Neil Young devotees will probably spend the next few weeks trying desperately to convince themselves that After The Gold Rush is good music. But they’ll be kidding themselves. For despite the fact that the album contains some potentially first rate material, none of the songs here rise above the uniformly dull surface. In my listening, the problem appears to be that most of this music was simply not ready to be recorded at the time of the sessions. It needed time to mature. On the album the band never really gets behind the songs and Young himself has trouble singing many of them. Set before the buying public before it was done, this pie is only half-baked.
“Southern Man” is a good example. As a composition, it is possibly one of the best things Neil Young has ever written. In recent appearances with Crosby, Stills and Nash, the piece has had an overwhelmingly powerful impact on audiences. But the recording of “Southern Man” on After The Gold Rush fulfills very little of this promise. By today’s standards, the ensemble playing is sloppy and disconnected. The piano, bass and drums search for each other like lovers lost in the sand dunes, but although they see each others’ footprints now and then, they never really come together. Young tries to recover the dynamics of the piece with his voice alone, but can’t quite make it: On this and the other really interesting tunes on the album — “Don’t Let It Bring You Down,” and “I Believe In You” — the listener hears only a faint whisper of what the song will become.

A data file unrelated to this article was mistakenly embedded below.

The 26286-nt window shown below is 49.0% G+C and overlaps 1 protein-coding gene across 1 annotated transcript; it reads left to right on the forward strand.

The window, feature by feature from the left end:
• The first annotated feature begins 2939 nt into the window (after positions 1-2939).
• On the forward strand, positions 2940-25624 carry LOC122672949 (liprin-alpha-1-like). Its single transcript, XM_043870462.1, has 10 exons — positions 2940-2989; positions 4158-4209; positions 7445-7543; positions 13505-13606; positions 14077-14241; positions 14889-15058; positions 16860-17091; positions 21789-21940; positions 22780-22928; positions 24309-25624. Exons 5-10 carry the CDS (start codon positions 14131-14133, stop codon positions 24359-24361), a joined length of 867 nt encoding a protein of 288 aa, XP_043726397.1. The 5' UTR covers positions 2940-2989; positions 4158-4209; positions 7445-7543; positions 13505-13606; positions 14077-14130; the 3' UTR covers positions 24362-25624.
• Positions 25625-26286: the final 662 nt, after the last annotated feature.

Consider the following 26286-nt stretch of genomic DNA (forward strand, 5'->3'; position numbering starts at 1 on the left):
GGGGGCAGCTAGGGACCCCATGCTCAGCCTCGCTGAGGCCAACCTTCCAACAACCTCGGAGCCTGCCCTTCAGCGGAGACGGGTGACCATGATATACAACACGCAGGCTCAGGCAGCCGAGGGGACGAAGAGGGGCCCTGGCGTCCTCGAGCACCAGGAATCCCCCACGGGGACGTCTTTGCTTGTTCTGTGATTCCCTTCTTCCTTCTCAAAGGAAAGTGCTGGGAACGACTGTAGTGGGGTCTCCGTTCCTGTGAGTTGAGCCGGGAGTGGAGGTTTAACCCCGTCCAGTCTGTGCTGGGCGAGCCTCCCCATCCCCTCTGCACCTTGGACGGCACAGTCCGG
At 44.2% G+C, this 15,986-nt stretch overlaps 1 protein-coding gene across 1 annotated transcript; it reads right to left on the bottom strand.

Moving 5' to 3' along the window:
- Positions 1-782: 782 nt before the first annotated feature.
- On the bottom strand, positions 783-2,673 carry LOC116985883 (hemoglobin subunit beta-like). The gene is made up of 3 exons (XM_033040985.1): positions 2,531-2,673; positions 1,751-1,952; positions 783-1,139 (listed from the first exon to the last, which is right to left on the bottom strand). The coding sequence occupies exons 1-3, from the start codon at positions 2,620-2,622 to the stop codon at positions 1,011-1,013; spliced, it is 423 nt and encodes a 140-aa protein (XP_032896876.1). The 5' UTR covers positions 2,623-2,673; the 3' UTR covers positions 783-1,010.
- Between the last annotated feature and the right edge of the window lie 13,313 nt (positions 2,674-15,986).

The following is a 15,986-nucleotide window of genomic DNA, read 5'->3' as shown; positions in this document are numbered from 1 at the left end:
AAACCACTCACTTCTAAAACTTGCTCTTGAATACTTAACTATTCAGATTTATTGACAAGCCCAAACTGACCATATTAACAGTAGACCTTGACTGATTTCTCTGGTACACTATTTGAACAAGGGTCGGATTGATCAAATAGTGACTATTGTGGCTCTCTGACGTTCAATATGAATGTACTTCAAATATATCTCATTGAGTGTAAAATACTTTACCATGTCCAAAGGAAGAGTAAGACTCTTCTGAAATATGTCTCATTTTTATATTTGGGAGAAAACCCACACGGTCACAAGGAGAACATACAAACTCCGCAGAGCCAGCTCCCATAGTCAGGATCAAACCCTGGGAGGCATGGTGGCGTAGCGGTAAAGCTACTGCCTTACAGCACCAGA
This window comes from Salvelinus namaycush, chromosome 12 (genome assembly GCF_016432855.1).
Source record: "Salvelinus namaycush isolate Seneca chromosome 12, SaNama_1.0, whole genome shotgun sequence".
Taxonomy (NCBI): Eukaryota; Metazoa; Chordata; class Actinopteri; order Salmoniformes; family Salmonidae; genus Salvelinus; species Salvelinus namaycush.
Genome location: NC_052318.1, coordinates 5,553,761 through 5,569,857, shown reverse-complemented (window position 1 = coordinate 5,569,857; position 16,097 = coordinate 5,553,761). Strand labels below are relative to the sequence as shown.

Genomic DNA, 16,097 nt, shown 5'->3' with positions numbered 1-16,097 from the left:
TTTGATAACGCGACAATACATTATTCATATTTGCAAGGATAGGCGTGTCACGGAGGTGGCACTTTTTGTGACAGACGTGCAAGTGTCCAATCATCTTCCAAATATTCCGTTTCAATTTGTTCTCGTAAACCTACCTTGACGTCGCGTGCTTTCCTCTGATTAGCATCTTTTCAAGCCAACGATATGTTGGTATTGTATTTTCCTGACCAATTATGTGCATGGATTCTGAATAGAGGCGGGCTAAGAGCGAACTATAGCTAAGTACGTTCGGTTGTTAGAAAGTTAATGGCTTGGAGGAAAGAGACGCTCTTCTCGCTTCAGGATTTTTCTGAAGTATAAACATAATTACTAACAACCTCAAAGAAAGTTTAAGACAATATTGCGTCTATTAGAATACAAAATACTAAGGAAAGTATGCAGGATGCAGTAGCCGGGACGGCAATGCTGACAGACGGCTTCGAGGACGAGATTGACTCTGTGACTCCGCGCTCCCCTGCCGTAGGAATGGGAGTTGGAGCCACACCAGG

Another disturbing characteristic of the record, oddly enough, is Young’s voice. In his best work Young’s singing contains genuine elements of pathos, darkness and mystery. If Kafka’s story “The Hunger Artist” could be made into an opera, I would want Neil Young to sing the title role. But on this album this intonation often sounds like pre-adolescent whining. The song “After The Gold Rush,” for instance, reminds one of nothing so much as Mrs. Miller moaning and wheezing her way through “I’m A Lonely Little Petunia In An Onion Patch.” Apparently no one bothered to tell Neil Young that he was singing a half octave above his highest acceptable range. At that point his pathos becomes an irritating bathos. I can’t listen to it at all.
There are thousands of persons in this country who will buy and enjoy this record. More power to them, I suppose. But for me the test of an album is whether or not its quality is such that it allows you to grow into it a little more with each subsequent listening. And I find none of that quality here. To the 70 or 80 people who wrote to Rolling Stone in total rage that I could be anything but 100% delighted with Deja Vu, I will simply say: this record picks up where Deja Vu leaves off.